Aside from DFS and BFS, the most common graph concept that interviews will test is topological sorting. Topological sorting produces a linear ordering of nodes in a directed graph such that the direction of edges is respected.
A topological sort is an ordering of nodes for a directed acyclic graph (DAG) such that for every directed edge uv from vertex u to vertex v, u comes before v in the ordering.
An application of this algorithm is ordering a sequence of tasks given their dependencies on other tasks. In this application, there is a directed edge from u to v if task u must be completed before task v can start. For example, when cooking, we need to turn on the oven (task u) before we can bake the cookies (task v).
Topological sort is simply a modification of DFS. Topological sort simply involves running DFS on an entire graph and adding each node to the global ordering of nodes, but only after all of a node's children are visited. This ensures that parent nodes will be ordered before their child nodes, and honors the forward direction of edges in the ordering.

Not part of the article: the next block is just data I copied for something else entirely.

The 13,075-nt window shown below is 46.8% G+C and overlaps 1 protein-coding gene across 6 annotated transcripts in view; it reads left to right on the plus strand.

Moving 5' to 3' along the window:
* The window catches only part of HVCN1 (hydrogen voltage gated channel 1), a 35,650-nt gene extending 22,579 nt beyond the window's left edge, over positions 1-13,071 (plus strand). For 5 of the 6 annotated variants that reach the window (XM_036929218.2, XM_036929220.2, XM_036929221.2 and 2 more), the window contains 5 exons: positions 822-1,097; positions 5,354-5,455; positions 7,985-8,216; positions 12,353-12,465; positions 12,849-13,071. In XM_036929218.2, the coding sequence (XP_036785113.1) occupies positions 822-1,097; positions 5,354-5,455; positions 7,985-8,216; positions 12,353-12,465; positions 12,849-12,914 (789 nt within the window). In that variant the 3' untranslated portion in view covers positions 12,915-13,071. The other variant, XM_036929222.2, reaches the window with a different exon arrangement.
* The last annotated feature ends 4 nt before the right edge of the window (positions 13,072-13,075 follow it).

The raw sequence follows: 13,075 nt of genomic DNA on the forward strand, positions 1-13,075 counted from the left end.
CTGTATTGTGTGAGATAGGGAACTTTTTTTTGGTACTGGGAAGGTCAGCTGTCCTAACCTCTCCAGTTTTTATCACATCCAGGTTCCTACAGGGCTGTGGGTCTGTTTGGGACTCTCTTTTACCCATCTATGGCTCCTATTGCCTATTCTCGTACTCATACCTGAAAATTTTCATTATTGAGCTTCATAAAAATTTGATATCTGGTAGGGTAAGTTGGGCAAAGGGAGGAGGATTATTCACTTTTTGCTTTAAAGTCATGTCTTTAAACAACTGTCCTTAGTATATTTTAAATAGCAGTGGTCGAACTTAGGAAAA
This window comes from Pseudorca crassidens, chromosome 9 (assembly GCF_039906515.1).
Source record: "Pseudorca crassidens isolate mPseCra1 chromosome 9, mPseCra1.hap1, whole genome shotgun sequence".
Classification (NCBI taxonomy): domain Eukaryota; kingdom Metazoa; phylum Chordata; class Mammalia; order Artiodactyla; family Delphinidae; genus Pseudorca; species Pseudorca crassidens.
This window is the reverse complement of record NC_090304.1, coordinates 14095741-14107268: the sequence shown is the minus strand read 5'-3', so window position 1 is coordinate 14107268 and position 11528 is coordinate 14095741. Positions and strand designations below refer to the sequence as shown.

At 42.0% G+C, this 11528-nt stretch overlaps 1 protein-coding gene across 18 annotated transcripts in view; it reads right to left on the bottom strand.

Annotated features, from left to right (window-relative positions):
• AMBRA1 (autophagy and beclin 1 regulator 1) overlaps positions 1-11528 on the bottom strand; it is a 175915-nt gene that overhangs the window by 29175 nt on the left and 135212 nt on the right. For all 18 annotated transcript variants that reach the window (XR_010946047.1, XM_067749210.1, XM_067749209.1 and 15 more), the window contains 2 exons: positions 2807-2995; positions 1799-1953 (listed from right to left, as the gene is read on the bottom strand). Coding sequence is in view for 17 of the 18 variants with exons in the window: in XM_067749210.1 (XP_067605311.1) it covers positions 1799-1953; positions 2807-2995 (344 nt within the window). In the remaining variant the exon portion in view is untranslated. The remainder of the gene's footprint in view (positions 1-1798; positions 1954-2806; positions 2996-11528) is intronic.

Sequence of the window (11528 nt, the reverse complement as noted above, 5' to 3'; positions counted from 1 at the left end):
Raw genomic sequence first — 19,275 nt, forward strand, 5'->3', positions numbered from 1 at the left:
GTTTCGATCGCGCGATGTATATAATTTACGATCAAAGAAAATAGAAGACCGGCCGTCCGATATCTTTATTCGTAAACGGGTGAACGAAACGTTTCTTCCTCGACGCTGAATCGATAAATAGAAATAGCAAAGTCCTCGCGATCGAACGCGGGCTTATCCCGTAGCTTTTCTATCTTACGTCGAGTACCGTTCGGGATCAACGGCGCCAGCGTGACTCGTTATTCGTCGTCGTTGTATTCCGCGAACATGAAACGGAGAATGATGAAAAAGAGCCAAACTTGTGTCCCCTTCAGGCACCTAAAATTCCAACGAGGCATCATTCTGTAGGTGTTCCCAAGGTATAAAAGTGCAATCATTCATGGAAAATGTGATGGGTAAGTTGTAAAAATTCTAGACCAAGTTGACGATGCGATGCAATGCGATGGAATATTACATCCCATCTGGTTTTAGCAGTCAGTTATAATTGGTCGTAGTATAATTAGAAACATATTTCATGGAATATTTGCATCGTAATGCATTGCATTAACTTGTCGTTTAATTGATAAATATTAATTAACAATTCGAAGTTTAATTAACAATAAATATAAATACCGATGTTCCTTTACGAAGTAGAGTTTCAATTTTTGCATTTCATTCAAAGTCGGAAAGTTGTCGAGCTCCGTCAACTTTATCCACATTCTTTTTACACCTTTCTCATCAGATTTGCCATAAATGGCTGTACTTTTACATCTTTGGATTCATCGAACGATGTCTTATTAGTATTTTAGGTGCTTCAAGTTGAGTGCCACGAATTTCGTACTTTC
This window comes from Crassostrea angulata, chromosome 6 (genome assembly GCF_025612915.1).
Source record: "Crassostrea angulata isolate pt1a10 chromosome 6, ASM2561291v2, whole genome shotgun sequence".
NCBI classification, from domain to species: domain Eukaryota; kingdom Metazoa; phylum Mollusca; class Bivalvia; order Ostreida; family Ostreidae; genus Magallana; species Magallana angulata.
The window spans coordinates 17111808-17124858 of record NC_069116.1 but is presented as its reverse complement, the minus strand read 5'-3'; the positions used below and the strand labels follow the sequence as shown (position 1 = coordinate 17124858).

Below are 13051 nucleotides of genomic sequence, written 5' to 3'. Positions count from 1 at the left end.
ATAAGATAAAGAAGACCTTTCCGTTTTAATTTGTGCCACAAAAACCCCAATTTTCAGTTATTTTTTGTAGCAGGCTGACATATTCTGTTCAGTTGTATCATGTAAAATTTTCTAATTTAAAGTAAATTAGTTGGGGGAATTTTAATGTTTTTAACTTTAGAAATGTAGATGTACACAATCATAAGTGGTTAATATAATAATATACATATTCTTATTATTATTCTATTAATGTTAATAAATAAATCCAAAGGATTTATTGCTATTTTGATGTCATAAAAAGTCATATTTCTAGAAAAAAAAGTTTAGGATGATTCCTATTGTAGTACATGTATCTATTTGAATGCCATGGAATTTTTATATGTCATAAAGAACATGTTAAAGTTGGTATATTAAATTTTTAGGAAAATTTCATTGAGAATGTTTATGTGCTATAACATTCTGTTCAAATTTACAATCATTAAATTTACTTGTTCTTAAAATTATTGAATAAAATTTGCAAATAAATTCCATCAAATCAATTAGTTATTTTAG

from collections import deque def top_sort(graph): sorted_nodes, visited = deque(), set() for node in graph.keys(): if node not in visited: dfs(graph, node, visited, sorted_nodes) return list(sorted_nodes) def dfs(graph, start_node, visited, sorted_nodes): visited.add(start_node) if start_node in graph: neighbors = graph[start_node] for neighbor in neighbors: if neighbor not in visited: dfs(graph, neighbor, visited, sorted_nodes) sorted_nodes.appendleft(start_node)